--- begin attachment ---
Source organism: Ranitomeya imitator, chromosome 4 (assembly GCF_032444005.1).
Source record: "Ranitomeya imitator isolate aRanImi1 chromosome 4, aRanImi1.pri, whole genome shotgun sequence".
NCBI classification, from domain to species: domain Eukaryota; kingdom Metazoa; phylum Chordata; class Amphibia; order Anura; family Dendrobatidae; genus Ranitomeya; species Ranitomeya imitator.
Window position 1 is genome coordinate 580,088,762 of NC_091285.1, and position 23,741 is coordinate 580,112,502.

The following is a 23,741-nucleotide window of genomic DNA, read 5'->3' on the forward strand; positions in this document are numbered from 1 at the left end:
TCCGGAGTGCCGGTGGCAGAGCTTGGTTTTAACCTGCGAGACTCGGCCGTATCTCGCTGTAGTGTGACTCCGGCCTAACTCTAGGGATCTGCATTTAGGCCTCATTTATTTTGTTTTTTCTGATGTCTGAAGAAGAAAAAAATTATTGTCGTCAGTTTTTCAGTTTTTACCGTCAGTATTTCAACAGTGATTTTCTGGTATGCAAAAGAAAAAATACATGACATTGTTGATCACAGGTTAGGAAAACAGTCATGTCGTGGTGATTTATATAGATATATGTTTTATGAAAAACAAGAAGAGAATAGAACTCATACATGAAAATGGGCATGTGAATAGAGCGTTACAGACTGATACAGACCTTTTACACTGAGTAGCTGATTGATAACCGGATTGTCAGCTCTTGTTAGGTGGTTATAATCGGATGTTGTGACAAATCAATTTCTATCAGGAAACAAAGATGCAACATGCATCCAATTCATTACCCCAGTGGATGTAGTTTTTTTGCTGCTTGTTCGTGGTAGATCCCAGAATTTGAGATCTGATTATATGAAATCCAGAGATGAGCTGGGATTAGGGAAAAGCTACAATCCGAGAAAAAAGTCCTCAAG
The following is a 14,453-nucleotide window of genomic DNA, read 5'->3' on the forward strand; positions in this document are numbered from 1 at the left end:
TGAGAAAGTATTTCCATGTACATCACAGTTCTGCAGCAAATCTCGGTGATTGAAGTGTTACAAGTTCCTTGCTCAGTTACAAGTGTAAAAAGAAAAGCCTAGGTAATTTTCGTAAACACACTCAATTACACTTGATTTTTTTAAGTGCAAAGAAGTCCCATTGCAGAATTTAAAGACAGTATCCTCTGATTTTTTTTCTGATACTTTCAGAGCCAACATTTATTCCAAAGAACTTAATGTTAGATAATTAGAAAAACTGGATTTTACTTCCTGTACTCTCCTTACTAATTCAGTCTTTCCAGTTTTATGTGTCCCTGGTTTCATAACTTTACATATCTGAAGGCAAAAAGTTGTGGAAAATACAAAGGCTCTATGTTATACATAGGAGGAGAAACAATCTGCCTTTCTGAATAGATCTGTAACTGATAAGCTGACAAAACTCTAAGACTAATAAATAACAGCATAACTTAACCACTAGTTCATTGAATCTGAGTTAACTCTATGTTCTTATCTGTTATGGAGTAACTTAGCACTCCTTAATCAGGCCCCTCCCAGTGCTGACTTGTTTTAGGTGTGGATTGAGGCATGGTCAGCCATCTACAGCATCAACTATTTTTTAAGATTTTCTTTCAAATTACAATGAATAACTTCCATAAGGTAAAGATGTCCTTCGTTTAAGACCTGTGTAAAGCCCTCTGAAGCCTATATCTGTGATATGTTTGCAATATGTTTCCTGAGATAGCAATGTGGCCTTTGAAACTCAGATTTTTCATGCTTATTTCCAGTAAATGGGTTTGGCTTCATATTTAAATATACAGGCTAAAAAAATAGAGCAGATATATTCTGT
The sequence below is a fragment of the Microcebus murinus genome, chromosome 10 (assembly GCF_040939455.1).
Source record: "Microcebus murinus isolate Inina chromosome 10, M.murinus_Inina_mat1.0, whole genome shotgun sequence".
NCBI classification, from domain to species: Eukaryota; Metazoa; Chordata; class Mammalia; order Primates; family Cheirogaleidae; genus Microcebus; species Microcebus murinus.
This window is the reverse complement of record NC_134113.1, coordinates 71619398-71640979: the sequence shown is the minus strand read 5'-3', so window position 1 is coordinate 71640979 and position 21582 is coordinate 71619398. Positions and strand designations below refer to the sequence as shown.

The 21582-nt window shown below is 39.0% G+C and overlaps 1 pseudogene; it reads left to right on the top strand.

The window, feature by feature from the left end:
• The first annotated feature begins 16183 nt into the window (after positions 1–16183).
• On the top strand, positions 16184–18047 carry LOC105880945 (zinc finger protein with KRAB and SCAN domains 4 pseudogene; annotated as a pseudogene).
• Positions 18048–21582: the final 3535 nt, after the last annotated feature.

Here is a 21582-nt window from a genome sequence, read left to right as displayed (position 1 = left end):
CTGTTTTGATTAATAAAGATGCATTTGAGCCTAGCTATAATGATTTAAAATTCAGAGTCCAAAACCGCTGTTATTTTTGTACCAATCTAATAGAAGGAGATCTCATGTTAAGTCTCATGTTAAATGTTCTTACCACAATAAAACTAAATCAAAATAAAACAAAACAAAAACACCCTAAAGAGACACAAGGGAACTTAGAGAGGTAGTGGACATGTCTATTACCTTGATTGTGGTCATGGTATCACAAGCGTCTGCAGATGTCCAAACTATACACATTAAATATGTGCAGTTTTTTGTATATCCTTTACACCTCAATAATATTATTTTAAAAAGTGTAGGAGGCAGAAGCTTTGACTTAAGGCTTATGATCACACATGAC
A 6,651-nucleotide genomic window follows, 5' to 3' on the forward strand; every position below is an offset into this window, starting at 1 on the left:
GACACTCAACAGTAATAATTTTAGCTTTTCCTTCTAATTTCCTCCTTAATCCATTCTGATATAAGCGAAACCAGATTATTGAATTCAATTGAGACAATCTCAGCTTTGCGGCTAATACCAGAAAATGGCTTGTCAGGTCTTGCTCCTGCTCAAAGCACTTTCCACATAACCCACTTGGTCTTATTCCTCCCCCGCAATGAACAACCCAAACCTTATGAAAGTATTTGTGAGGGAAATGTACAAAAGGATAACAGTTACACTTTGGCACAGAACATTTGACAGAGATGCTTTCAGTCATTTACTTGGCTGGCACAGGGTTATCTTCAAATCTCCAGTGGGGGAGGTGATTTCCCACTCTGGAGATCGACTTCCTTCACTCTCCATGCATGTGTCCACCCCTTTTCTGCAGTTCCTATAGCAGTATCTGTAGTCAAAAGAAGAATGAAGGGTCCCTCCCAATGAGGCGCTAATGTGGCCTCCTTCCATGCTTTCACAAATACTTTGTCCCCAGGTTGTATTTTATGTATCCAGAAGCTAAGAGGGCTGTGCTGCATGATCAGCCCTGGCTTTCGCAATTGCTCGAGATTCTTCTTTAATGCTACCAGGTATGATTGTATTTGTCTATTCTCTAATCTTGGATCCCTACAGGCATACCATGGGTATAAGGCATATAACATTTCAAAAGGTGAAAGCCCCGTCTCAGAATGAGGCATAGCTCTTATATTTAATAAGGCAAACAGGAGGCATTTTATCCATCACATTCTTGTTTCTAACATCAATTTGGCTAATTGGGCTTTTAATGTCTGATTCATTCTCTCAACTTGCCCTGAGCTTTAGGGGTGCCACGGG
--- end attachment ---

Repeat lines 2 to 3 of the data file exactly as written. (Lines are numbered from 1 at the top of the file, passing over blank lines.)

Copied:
Source record: "Ranitomeya imitator isolate aRanImi1 chromosome 4, aRanImi1.pri, whole genome shotgun sequence".
NCBI classification, from domain to species: domain Eukaryota; kingdom Metazoa; phylum Chordata; class Amphibia; order Anura; family Dendrobatidae; genus Ranitomeya; species Ranitomeya imitator.